Explanation: by taking out one of the numbers, all the combinations of values which allow a valid Nth number form a simplex when represented in (N-1)-space, which lies at one vertex of a (N-1)-cube (the (N-1)-cube described by the random values range). After generating them, we have to map all points in the N-cube to points in the simplex. For that purpose, I have used one method of triangulation which involves all possible permutations of coordinates in descending order. By sorting the values, we are mapping all (N-1)! simplices to only one of them. We also have to translate and scale the numbers vector so that all coordinates lie in [0, 1], by subtracting k and dividing the result by S - kN. Let us name the new coordinates yi.

Then we apply the transformation by multiplying the inverse matrix of the original basis, something like this:

    / 1  1  1 \            / 1 -1  0 \
B = | 0  1  1 |,    B^-1 = | 0  1 -1 |,    Y' = B^-1 Y
    \ 0  0  1 /            \ 0  0  1 /

Which gives y'i = yi - yi+1. When we rescale the coordinates, we get: x'i = y'i(S - kN) + k = yi(S - kN) - yi+1(S - kN) + k = (xi - k) - (xi+1 - k) + k = xi - xi+1 + k, hence the above formula. This is applied to all elements except the last one.

Finally, we should take into account the distortion that this transformation introduces into the probability distribution. Actually, and please correct me if I'm wrong, the transformation applied to the first simplex to obtain the second should not alter the probability distribution. Here is the proof.

The probability increase at any point is the increase in the volume of a local region around that point as the size of the region tends to zero, divided by the total volume increase of the simplex. In this case, the two volumes are the same (just take the determinants of the basis vectors). The probability distribution will be the same if the linear increase of the region volume is always equal to 1. We can calculate it as the determinant of the transpose matrix of the derivative of a transformed vector V' = B-1 V with respect to V, which, of course, is B-1.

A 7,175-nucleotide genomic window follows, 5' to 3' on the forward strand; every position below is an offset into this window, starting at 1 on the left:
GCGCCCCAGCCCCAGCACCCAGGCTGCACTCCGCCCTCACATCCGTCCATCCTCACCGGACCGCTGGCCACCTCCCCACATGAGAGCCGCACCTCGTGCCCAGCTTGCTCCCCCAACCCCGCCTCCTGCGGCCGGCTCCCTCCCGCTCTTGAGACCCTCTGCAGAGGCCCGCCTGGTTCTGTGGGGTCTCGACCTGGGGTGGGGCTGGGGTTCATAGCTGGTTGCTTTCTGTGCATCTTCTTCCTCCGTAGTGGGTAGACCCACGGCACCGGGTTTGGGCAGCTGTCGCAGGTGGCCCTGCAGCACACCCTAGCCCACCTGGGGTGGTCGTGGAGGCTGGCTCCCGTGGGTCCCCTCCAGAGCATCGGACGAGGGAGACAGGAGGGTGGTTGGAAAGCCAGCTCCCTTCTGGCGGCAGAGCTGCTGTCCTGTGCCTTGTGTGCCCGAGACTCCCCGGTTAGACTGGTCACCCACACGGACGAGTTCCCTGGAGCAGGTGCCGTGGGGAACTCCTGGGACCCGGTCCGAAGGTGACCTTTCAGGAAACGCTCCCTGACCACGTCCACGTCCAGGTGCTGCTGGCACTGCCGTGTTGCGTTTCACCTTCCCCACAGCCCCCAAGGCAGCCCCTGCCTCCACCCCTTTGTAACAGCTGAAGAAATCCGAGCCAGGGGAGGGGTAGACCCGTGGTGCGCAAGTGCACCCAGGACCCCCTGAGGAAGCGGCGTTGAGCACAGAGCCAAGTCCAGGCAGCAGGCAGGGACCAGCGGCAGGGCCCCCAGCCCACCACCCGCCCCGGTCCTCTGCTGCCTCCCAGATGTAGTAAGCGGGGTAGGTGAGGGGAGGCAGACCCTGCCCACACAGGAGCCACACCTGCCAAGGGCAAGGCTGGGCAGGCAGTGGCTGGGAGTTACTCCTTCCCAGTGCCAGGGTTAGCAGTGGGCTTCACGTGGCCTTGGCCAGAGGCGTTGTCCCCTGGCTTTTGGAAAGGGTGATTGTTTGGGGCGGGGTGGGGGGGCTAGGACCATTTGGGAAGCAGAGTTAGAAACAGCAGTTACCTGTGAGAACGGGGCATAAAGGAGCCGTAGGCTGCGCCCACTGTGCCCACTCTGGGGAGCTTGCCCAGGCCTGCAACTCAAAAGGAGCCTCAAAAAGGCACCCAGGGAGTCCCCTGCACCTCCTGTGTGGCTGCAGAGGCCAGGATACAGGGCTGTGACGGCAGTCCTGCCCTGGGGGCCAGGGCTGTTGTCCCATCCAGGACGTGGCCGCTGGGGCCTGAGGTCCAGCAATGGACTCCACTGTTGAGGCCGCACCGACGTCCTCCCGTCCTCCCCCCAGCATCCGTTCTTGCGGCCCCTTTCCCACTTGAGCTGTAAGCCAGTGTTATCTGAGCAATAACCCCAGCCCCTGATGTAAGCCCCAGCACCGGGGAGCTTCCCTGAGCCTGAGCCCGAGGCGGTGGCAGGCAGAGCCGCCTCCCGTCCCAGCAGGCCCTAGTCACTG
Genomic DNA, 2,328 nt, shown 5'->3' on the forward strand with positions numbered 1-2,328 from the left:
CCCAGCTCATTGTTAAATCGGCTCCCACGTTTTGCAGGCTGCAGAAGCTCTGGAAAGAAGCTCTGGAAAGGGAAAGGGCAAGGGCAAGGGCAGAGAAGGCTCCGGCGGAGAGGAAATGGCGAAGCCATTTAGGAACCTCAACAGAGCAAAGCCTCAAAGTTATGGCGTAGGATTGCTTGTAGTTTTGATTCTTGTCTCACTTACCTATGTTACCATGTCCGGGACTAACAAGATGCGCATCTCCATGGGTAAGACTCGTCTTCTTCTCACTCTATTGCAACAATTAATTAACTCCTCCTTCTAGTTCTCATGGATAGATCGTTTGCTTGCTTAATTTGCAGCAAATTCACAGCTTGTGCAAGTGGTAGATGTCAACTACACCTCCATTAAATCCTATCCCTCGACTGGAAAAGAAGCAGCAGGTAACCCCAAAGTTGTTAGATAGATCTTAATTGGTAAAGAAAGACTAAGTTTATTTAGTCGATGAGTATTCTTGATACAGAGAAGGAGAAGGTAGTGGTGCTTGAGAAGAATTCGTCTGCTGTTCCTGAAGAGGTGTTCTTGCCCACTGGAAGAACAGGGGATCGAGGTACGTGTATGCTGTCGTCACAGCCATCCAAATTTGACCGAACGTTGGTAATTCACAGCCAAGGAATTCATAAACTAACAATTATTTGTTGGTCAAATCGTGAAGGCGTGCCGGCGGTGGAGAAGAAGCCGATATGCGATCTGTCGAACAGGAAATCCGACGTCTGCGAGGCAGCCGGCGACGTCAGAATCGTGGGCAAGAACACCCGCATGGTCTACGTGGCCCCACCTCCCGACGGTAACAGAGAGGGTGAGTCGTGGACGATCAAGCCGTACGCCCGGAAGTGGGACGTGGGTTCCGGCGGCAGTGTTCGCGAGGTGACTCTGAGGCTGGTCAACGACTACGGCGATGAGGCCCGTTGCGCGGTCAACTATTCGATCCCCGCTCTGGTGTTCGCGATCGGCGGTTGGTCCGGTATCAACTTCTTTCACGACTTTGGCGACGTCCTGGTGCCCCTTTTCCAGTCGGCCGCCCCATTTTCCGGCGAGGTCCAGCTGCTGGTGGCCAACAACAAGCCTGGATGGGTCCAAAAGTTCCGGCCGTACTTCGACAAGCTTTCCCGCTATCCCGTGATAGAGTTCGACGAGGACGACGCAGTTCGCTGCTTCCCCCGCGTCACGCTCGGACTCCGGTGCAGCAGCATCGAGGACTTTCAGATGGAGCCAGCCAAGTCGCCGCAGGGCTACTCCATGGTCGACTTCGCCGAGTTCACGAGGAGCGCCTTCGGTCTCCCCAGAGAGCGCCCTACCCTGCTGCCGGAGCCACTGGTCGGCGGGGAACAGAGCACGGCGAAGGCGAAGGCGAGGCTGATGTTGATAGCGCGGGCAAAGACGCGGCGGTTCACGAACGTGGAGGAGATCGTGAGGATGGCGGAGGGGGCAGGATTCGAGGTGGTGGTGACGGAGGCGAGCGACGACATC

Calculation of this determinant is quite straightforward, and it gives 1, which means that the points are not distorted in any way that would make some of them more likely to appear than others.

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  • 2
    I suggest that you just reinvented something close to the symmetric Dirichlet Distribution. Look it up. There's some nice graphics at Wikipedias page for it.
    – IRTFM
    Commented Mar 8, 2021 at 22:46
0

I figured out what I believe to be a much simpler solution. You first generate random integers from your minimum to maximum range, count them up and then make a vector of the counts (including zeros).

Note that this solution may include zeros even if the minimum value is greater than zero.

Hope this helps future r people with this problem :)

rand.vect.with.total <- function(min, max, total) {
  # generate random numbers
  x <- sample(min:max, total, replace=TRUE)
  # count numbers
  sum.x <- table(x)
  # convert count to index position
  out = vector()
  for (i in 1:length(min:max)) {
    out[i] <- sum.x[as.character(i)]
  }
  out[is.na(out)] <- 0
  return(out)
}

rand.vect.with.total(0, 3, 5)
# [1] 3 1 1 0

rand.vect.with.total(1, 5, 10)
#[1] 4 1 3 0 2